But – you are saying – that is ‘Wow! Sharp!’. It’s better, surely, than the unprocessed example? Well, seen at a reduced size it might look that way. Printed, it might look better on some types of printer such as non-sharpened photo printers (Fuji Frontier is an example of a powerfully sharpened printer which is incompatible with presharpened images), or dye-sub. It might look fine on a 6 x 4 inch inkjet. However, it is a wrecked image. Detail has been irrevocably lost in the full size export. Click the picture to download the full size example to see.
You may not want to download the full images, so here are clips from the files:
First, without sharpening:
You may notice a hint of jaggies on a couple of eyelashes. How can that happen on a non-sharpened image? Although it may look sharp to you, the jaggies show that the camera has exceeded the resolution of the sensor at this particular point, and the AA filter in the camera has not been strong enough to avoid aliasing. This sort of detail sharpness produces moirÃ© patterns or other artefacts in different situations. No full tone digital image can avoid having soft edges to diagonal edges or lines. If the edges are not softened over at least a span of five pixels, the line will appear jagged and stepped. Too many images which are claimed to be stunningly sharp are taken beyond this stage.
Now see a section of the oversharpened version:
This exaggerates the kind of result which many DSLR users veer towards when processing their images. It shows it magnified, and at maximum strength. Programs like RawShooterPro were praised for their ‘detail extraction’ and all too often did this with the file when viewed at 100 per cent. Yet this is a detail of precisely the same screen shot which looks so sharp above. If you send a picture library anything which remotely resembles this, you will get a rejection, and be upset by comments about excessive sharpening, artefacts and noise. Remember this is a clip from a 5120 pixel wide image.
How is a ‘proper’ soft, unprocessed image to be prepared for printing? Answer – unsharp mask, USM. Below, the ‘clean’ image has been USM processed in Photoshop using 250% strength, 2.5 pixels radius, and Threshold of 4. I have used 2.5 pixels radius here because the image is enlarged. Settings of 1.2, 1.5 or 2 pixels are better for straight 12 megapixel images out of the camera. The smaller you make the print, the larger the radius you can use. For a 6 x 4 inch print try 2.5 or even 3; for a 13 x 19″, 1.2 or 1.5. Do not apply this to camera JPEGs with anything higher than +1 sharpness, or you may get double sharpening effects which produce some twin lines round contours.
Sharpening like this prints well but would be quite wrong for web display, but generally, 100% view or enlarged export files are wrong for web display too! Once the image is reduced to a normal web resolution, the effect of sharpening the larger original disappears. It is better to take the resized original, and apply a finer USM – something like 100% strength,0.8 pixels radius, Level 0. The strength side is easy to understand. The Radius setting determines how coarse the acutance line effect looks, and how contrasts are altered. Level decides the difference in brightness between pixels which is ignored for sharpening. Setting something like 16 or 32 in Levels will result in plastic-like skin and soft grass, foliage, sand and similar textures. Setting 0 in Level will result in noise being sharpened, right down to tiny differences between single pixels. Useful settings for digital camera files at low ISO are between 0 and 8.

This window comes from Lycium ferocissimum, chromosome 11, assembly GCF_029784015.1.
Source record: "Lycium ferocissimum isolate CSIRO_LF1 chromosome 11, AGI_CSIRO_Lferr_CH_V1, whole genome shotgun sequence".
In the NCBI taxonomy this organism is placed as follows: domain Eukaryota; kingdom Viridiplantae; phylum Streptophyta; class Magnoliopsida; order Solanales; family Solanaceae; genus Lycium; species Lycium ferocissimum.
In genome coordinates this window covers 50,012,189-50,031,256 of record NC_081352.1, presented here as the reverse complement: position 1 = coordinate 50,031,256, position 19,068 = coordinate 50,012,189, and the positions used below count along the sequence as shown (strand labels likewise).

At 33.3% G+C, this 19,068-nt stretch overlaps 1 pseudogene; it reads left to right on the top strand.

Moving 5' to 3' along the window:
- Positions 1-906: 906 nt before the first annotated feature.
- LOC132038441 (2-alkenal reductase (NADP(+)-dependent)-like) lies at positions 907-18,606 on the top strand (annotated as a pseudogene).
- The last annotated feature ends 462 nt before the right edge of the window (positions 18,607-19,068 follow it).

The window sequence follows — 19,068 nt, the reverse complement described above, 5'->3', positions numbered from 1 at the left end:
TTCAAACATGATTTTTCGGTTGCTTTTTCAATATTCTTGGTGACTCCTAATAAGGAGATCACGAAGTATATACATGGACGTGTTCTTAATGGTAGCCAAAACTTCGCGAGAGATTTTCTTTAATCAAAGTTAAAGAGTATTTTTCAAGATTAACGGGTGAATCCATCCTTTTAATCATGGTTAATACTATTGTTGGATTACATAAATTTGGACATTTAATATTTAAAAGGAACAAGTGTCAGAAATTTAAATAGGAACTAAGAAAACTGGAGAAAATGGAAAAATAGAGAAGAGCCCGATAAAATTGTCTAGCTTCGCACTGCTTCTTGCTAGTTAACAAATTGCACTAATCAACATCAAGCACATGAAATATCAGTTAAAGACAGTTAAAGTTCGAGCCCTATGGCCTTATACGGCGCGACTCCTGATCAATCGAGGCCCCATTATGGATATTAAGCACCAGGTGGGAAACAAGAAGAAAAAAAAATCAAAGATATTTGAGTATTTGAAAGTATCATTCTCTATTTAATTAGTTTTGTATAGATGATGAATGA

Remember, this image if printed would be about 1.5 inches wide. If you plan to copy these image clips and print them out, don’t do them the same size as they appear on screen. Change the 72dpi resolution setting to 240dpi for typical home inkjet printer, or 300dpi for best quality (2880dpi res type printing) without changing the file size (Do Not Resize, in Photoshop).
Advanced sharpening using Photoshop Smart Sharpen is a topic of its own, because this process uses very large USM radius settings with protection of shadows and highlights to improve local contrast, rather than emphasise detail and edges. Smart Sharpen will remember one setting, and Unsharp Mask will remember another, after you have used them. Best possible DSLR image processing will often use both, a first pass with Smart Sharpen to ‘defog’ the image and clarify local contrast (ACR 4.x has a ‘Clarity’ control which does this at raw export stage); and a final pass, only when the image is resized for its intended printing or display use, with Unsharp Mask at a setting appropriate for the process.
Finally, sharpness is very subjective. Certain things – including eyelashes – always look sharper than they are. Others, such as foliage on trees, always look softer. That’s why Sigma always uses a close up big eye mascara portrait to show off the Foveon sensor, and why very few digital camera makers print green landscapes in their brochures. Any time you see one of those sharp rocks surrounded by swirling time exposure sea, or a sunset with crisply outlined fir trees, or a lamp post in the mist, you’re going to see a preternaturally sharp image because of perception.
If you shoot small furry animals, people with big hair, feathered friends or wild moorlands you can ignore the shooter who jumps in with some web-res, edge enhanced set piece and says ‘my pictures are much sharper than yours, you must be doing something wrong…’ – if you applied the same processes which can enhance a seascape to a highly detailed subject, that detail would be destroyed.
All your ‘master’ copies of digital images are best saved without any post-process sharpening. The file for the screen shot of the natural, un-messed with image is 1.3MB. The file for the oversharpened one is 2.6MB. Why? It’s all pure noise which JPEG Level 12 preserves. It is not extra detail making the filesize bigger. Save your images neutrally, without sharpening, and you will save half your HD space (the same applies to losslessly compressed TIFFs). They will be purer in terms of real detail, and better suited to further post-processing and output sharpening as needed.
– David Kilpatrick